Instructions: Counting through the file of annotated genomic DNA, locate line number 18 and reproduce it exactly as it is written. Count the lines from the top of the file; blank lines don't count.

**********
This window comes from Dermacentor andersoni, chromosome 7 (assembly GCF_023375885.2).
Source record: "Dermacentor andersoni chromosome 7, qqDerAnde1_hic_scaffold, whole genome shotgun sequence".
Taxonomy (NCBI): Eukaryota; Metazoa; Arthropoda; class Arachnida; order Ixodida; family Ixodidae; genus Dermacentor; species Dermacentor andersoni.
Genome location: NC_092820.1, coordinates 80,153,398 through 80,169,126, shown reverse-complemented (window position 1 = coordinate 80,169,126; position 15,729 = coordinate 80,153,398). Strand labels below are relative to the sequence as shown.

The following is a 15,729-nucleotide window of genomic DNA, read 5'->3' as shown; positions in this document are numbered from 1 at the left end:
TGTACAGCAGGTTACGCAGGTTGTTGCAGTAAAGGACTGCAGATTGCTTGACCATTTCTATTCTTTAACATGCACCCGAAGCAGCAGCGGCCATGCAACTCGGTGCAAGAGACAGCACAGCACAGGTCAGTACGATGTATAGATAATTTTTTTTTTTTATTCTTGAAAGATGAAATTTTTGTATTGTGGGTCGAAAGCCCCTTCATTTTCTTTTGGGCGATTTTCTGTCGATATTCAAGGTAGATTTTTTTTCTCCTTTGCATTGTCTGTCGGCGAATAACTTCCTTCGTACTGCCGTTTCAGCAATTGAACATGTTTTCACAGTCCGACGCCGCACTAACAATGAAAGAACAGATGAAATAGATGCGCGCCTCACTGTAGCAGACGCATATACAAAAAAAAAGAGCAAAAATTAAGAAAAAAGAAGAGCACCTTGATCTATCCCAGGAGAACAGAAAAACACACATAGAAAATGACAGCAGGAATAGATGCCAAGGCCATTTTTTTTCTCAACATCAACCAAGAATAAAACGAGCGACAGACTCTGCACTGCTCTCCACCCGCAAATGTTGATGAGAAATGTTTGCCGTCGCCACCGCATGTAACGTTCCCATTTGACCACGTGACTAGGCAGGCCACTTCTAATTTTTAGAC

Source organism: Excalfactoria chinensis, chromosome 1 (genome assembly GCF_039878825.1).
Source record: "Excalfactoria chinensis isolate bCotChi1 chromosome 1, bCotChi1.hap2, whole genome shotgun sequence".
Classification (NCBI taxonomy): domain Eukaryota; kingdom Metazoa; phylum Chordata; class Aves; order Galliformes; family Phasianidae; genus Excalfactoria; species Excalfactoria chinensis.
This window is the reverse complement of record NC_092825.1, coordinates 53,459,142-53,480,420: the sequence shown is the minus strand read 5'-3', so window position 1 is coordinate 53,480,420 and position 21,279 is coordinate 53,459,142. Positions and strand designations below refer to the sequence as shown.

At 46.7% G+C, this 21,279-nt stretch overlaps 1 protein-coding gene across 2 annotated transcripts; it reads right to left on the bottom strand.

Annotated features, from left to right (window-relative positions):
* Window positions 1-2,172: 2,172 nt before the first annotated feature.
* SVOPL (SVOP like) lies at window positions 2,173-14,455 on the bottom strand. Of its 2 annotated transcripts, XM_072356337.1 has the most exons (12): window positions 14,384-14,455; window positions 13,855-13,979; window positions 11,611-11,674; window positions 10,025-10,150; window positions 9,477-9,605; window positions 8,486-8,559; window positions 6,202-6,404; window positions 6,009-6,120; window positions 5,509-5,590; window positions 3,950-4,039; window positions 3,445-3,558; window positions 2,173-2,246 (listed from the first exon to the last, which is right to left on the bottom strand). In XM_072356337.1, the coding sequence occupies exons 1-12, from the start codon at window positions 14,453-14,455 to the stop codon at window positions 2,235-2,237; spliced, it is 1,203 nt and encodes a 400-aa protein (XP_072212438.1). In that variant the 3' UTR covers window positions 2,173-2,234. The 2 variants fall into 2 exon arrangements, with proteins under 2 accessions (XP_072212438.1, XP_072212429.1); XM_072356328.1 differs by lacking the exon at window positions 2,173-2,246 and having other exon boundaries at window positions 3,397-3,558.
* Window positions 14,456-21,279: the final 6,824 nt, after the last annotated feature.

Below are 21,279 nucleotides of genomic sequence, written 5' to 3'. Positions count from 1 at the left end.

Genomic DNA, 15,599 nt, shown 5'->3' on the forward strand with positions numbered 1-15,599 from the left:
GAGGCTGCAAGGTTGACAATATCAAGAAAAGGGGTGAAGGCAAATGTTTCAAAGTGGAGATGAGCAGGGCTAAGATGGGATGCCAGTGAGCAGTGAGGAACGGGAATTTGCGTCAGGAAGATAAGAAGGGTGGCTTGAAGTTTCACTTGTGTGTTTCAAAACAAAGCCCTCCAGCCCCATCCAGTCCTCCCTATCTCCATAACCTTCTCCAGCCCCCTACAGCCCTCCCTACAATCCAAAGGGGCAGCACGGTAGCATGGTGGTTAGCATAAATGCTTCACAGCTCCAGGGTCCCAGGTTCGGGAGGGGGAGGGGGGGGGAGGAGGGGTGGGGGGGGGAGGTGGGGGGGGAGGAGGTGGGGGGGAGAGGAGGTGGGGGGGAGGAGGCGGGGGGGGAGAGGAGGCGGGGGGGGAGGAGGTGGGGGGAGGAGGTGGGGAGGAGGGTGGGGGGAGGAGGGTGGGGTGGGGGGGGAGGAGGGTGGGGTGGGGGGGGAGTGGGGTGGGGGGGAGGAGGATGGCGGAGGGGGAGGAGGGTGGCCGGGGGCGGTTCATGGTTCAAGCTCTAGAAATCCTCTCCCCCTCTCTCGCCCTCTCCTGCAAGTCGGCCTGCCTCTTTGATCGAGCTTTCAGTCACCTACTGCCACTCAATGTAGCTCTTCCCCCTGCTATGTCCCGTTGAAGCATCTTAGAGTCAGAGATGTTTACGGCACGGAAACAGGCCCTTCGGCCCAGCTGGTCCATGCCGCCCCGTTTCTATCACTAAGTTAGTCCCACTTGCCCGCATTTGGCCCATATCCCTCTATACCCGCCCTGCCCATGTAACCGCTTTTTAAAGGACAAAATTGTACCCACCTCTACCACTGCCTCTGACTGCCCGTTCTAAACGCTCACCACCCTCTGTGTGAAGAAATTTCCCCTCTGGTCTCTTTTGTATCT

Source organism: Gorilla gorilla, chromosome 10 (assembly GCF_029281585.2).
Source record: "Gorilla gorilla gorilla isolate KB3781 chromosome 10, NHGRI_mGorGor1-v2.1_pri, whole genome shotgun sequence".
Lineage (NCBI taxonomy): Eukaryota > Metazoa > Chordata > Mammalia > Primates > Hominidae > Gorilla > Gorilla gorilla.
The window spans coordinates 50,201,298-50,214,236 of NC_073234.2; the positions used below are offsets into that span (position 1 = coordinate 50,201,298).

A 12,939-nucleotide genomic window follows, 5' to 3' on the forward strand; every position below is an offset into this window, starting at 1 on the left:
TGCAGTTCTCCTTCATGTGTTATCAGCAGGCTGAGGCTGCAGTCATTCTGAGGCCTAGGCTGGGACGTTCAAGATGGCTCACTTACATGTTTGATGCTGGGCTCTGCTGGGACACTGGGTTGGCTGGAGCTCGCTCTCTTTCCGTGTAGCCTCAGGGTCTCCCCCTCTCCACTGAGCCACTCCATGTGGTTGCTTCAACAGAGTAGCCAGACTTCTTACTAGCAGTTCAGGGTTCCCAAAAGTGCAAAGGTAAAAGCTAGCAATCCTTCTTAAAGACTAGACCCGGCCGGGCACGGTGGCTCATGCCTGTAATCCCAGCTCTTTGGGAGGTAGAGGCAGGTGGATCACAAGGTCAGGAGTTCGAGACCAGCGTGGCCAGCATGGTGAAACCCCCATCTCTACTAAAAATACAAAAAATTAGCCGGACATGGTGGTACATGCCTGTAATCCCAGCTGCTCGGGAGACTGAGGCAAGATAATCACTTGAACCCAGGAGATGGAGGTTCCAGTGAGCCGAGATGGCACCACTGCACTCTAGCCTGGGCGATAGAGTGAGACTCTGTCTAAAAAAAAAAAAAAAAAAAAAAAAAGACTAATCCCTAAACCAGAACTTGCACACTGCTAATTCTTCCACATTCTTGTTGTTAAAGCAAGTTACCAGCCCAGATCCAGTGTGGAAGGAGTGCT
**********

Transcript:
GAGGCTGCAAGGTTGACAATATCAAGAAAAGGGGTGAAGGCAAATGTTTCAAAGTGGAGATGAGCAGGGCTAAGATGGGATGCCAGTGAGCAGTGAGGAACGGGAATTTGCGTCAGGAAGATAAGAAGGGTGGCTTGAAGTTTCACTTGTGTGTTTCAAAACAAAGCCCTCCAGCCCCATCCAGTCCTCCCTATCTCCATAACCTTCTCCAGCCCCCTACAGCCCTCCCTACAATCCAAAGGGGCAGCACGGTAGCATGGTGGTTAGCATAAATGCTTCACAGCTCCAGGGTCCCAGGTTCGGGAGGGGGAGGGGGGGGGAGGAGGGGTGGGGGGGGGAGGTGGGGGGGGAGGAGGTGGGGGGGAGAGGAGGTGGGGGGGAGGAGGCGGGGGGGGAGAGGAGGCGGGGGGGGAGGAGGTGGGGGGAGGAGGTGGGGAGGAGGGTGGGGGGAGGAGGGTGGGGTGGGGGGGGAGGAGGGTGGGGTGGGGGGGGAGTGGGGTGGGGGGGAGGAGGATGGCGGAGGGGGAGGAGGGTGGCCGGGGGCGGTTCATGGTTCAAGCTCTAGAAATCCTCTCCCCCTCTCTCGCCCTCTCCTGCAAGTCGGCCTGCCTCTTTGATCGAGCTTTCAGTCACCTACTGCCACTCAATGTAGCTCTTCCCCCTGCTATGTCCCGTTGAAGCATCTTAGAGTCAGAGATGTTTACGGCACGGAAACAGGCCCTTCGGCCCAGCTGGTCCATGCCGCCCCGTTTCTATCACTAAGTTAGTCCCACTTGCCCGCATTTGGCCCATATCCCTCTATACCCGCCCTGCCCATGTAACCGCTTTTTAAAGGACAAAATTGTACCCACCTCTACCACTGCCTCTGACTGCCCGTTCTAAACGCTCACCACCCTCTGTGTGAAGAAATTTCCCCTCTGGTCTCTTTTGTATCT